This opinion will be unpublished and
may not be cited except as provided by
Minn. Stat.  480A.08, subd. 3 (1994).


State of Minnesota,


Edward Everett Urbanek,

Filed August 13, 1996
Schumacher, Judge

Hubbard County District Court
File No. K693397

Hubert H. Humphrey III, Attorney General, 1400 NCL Tower, 445 
Minnesota Street, St. Paul, MN 55101 (for Respondent)

Gregory D. Larson, Hubbard County Attorney, Hubbard County 
Courthouse, Park Rapids, MN 56470 (for Respondent)

John M. Stuart, State Public Defender, Marie L. Wolf, Assistant 
Public Defender, 2829 University Avenue Southeast, Suite 600, 
Minneapolis, MN 55414 (for Appellant)

	Considered and decided by Short, Presiding Judge, 
Schumacher, Judge, and Foley, Judge.*

U N P U B L I S H E D   O P I N I O N

	This appeal is from an order revoking probation that the 
court had imposed following appellant Edward Everett Urbanek's 
1994 conviction for second-degree criminal sexual conduct.  See 
Minn. Stat.  609.343, subd. 1(g) (1994).  Urbanek argues that the 
trial court abused its discretion in revoking probation, that he 
should be allowed to withdraw his guilty plea, that he was denied 
his right to be present at the hearing, and that he is entitled to jail 
credit for his time in a treatment program.  We affirm.


	Urbanek was charged with two counts of first-degree 
criminal sexual conduct for sexual penetration of his girlfriend's 
four-year-old daughter.  He pleaded guilty to the lesser offense of 
second-degree criminal sexual conduct, under a plea agreement 
calling for him to serve one year in jail, and to be evaluated before 
sentencing at the Minnesota Security Hospital at St. Peter for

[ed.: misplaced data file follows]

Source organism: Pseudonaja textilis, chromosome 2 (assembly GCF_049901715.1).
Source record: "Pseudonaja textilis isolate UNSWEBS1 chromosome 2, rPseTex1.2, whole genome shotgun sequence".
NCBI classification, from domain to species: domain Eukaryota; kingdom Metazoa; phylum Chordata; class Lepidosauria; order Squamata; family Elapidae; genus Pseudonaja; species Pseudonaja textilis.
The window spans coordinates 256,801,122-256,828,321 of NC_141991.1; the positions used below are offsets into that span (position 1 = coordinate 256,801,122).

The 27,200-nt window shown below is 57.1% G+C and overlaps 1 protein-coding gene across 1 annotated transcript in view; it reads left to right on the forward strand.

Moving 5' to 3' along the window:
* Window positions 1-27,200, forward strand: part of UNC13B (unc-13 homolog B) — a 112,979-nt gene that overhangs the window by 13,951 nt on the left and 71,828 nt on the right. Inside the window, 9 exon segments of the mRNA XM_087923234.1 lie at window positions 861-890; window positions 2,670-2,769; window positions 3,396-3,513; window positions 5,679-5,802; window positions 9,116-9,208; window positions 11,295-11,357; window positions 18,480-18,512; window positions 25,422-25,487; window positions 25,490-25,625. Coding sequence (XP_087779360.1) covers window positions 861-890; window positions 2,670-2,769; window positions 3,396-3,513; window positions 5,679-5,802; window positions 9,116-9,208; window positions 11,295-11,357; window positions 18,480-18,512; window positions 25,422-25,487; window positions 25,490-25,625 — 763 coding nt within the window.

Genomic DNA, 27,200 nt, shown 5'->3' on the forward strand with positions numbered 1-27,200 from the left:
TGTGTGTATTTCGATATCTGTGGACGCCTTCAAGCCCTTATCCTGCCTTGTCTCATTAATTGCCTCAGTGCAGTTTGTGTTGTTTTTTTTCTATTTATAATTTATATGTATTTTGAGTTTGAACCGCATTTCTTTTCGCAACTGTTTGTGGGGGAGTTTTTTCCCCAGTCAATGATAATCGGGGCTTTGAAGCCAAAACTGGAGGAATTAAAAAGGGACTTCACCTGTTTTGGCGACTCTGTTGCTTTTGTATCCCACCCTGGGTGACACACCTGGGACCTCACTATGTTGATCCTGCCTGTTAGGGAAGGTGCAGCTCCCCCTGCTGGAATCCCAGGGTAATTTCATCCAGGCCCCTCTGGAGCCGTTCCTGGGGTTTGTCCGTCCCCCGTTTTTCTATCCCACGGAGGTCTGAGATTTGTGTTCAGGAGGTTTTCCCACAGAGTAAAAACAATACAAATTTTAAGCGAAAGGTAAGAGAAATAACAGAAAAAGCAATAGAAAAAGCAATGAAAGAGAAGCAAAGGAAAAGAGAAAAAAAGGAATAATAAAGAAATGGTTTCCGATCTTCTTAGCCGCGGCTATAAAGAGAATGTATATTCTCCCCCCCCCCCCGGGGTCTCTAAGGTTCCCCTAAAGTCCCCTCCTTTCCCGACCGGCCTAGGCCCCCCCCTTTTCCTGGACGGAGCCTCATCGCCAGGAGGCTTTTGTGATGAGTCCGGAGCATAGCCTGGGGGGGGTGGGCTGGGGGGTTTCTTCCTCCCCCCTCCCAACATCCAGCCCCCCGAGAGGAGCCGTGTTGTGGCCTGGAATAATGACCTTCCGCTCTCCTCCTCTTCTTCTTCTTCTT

admission to the Intensive Treatment Program for Sexual 
Aggressives (ITPSA) program.  If admitted to the ITPSA program, 
Urbanek would receive a stayed sentence, and be required, as a 
condition of probation, "to successfully complete that program or 
serve the prison sentence."  If Urbanek was not accepted into 
ITPSA, the court would allow him to withdraw his guilty plea.
	Urbanek was admitted to the ITPSA program, although no 
opening was available at the time of sentencing.  Urbanek entered 
the ITPSA program on June 29, 1994.  The ITPSA program 
requires the offender to complete four treatment phases.  Urbanek 
was discharged from ITPSA on October 3, 1995, 15 months after 
his admission.  At the time, he was nearing the end of Phase II of 
the program.  According to the testimony of Urbanek's probation 
agent, he had been told by ITPSA staff that the program was 
relocating, and that only those people who had moved on to Phase 
III would be allowed to continue with the program.  Although 
many of the reports concerning Urbanek's treatment had been 
favorable, Urbanek's probation officer testified that Urbanek had 
been told before his October 1995 discharge that he would have to 
increase his level of participation in order to continue, and that he 
failed to do so.
	The trial court issued an order committing Urbanek to the 
Department of Corrections for the 65-month sentence, and giving 
him credit for 409 days spent in jail, but denying credit for the 
ITPSA treatment in the security hospital.  The trial court later 
issued a second order, following a hearing, denying Urbanek's 
motion to vacate the first order, but issuing findings of fact on the 
revocation issue.


	1.	The trial court's decision to revoke probation will not 
be reversed absent a clear abuse of discretion.  State v. Austin, 295 
N.W.2d 246, 249-50 (Minn. 1980); State v. Ehmke, 400 N.W.2d 
839, 840 (Minn. App. 1987).  Although most revocations are based 
on the wilful conduct of the probationer, probation may also be 
revoked if the intended sentencing alternative becomes